2014 - May : Excursion to the Museum in Portimão
A group of AAA members visited the Portimão Museum where we met Andreia Romano and her team who work there behind the scenes in the conservation department. Their work includes the restoration and preservation of historical and archaeological importance - some of which are privately owned, come from excavations, objects for special exhibitions or to go on display in the museum itself.
The laboratory workshop was dominated by a huge 17th century painting of São Sebastião which is undergoing extensive and painstaking repair and conservation. This, together with a second painting of the Madonna comes from the main church in Pera, the work having been initiated and paid for by the church community. Due to their age both paintings were in poor condition, being very dirty and damaged in places. Over the years some repairs had been carried out but these were of poor quality, indeed the paints used proved to be oils in contrast to the original tempera, holes has been patched with material and over- painting had taken place. Andreia described the work she is overseeing – how layer of rabbit glue (homemade from bones and smelly to produce) was used to cover and stabilize the canvas. This was followed by the removal of the glue and surface dirt with natural soap on small cotton wool buds – a very time-consuming process. Then the surface was again cleaned with water. Once this was done the damaged places were repaired using plaster of Paris and then repainted using temperas.
On display for us to see were 2 metal ‘cannisters’ dredged from the River Arade. These came from shipwrecks and had originally contained gunpowder and were it seems an early form of handgrenade. Once they had been removed from the river and exposed to the air corrosion increased and we could see how the conservator had worked to stabilize and conserve the objects. The lab also works on items made of leather (an African sword scabbard from the Slavery Exhibition in Lagos) and ceramics eg early domestic pottery and amphorae as well as smaller paintings in oil and watercolour.
Conservation techniques have changed over the years particularly in relation to ceramics. There was a time when broken vessels were repaired to look almost perfect, but now missing portions are shown by the use of different coloured clay to the original.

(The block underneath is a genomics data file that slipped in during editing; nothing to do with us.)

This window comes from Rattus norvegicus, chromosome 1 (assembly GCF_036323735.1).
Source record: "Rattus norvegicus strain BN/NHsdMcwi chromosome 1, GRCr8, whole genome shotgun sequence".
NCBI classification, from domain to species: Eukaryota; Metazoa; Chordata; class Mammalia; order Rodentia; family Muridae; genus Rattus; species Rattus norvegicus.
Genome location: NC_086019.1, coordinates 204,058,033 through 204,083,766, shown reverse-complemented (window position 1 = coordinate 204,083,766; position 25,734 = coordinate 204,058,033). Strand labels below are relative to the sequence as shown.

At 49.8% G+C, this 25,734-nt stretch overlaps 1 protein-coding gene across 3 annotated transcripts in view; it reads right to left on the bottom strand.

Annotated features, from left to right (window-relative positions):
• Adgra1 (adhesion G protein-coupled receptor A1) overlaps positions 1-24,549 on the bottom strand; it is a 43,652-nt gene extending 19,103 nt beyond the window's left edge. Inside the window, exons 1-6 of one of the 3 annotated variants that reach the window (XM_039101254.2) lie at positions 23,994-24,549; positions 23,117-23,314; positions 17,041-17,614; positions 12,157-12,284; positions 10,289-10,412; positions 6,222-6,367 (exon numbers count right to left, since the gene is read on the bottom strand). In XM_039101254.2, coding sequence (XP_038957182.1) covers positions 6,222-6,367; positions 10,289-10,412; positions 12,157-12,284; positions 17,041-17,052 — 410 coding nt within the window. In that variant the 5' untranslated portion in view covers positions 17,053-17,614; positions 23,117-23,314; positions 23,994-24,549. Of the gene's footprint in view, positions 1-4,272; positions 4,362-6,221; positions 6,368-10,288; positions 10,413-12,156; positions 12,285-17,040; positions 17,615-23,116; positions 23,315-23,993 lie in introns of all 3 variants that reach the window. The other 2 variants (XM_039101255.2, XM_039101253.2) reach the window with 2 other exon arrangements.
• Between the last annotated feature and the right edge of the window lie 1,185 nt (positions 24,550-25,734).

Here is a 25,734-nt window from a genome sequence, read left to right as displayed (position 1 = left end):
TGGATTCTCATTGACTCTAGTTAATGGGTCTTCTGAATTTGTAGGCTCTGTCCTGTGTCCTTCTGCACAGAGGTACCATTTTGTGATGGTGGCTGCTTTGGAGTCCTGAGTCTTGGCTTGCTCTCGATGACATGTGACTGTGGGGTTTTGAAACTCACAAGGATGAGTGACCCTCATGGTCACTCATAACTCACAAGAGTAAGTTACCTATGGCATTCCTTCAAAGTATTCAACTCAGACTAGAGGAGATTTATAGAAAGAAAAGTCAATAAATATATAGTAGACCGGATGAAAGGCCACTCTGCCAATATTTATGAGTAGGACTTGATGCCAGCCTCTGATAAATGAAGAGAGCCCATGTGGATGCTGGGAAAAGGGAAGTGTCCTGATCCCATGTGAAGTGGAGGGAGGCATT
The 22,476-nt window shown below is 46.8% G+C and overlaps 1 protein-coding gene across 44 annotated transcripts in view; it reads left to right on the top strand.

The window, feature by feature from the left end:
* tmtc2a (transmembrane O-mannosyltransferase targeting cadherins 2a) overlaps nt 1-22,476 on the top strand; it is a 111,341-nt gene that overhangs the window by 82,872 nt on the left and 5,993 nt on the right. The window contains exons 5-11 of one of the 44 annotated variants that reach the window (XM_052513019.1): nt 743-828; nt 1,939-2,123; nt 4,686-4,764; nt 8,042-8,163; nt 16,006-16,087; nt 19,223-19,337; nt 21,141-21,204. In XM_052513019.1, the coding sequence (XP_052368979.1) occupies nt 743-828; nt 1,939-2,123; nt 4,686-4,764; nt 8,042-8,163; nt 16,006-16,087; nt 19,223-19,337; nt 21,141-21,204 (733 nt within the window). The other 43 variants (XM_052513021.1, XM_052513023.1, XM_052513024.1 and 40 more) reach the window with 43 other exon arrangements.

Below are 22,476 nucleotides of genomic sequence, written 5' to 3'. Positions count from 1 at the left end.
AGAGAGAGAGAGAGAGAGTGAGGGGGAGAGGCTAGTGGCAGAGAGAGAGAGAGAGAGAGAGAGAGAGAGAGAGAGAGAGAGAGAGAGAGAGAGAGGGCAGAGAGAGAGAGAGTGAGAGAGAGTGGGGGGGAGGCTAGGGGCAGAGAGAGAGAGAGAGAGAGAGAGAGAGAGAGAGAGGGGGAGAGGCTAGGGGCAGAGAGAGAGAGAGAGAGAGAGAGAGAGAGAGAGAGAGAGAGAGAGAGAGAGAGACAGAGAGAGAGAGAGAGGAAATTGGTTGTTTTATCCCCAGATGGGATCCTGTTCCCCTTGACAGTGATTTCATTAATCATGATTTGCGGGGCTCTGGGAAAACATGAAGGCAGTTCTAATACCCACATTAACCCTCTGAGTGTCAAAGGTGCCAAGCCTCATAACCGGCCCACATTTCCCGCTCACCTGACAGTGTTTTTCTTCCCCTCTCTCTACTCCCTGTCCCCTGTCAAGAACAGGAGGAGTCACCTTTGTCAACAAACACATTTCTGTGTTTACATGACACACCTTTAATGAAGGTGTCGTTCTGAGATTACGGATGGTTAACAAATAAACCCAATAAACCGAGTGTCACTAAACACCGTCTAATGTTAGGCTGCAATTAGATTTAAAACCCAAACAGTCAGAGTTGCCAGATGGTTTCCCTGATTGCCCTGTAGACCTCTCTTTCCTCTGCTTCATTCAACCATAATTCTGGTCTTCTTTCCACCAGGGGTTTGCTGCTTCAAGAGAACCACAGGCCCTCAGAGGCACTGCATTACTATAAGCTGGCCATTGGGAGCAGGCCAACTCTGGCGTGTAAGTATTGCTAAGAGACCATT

At the moment the mosaics from the Roman villa of Abicada are being worked on but unfortunately we were not able to see them this time. Andreia also told us that other conservation labs at museums in the Algarve tend to specialize in certain items so the work is often shared between them. We were all very interested in all aspects of the work and there were a good number of questions put to Andreia and her co-workers!
We then moved on to the temporary exhibition which focused on the past influence of the Mediterranean countries and environment on the way of life in the Algarve. This included evidence of trade resulting in the introduction of arable crops as an example. Coins and objects recovered in the region also gave evidence of the movement of people from all around the Mediterranean. The exhibition was well presented and a good number of the items on display had come from collections in other museums although some had been through the work in the lab in Portimão. Our guide, Pedro, was there to explain and answer questions from the group. At the end of out visit some people went into the main museum and saw the section dedicated to the sinking of some redundant Portuguese naval vessels which are off the nearby coast. These were scuttled to allow for the study of marine life and also to provide sites for sports divers to investigate.
Our thanks go to everyone at the museum who made us very welcome.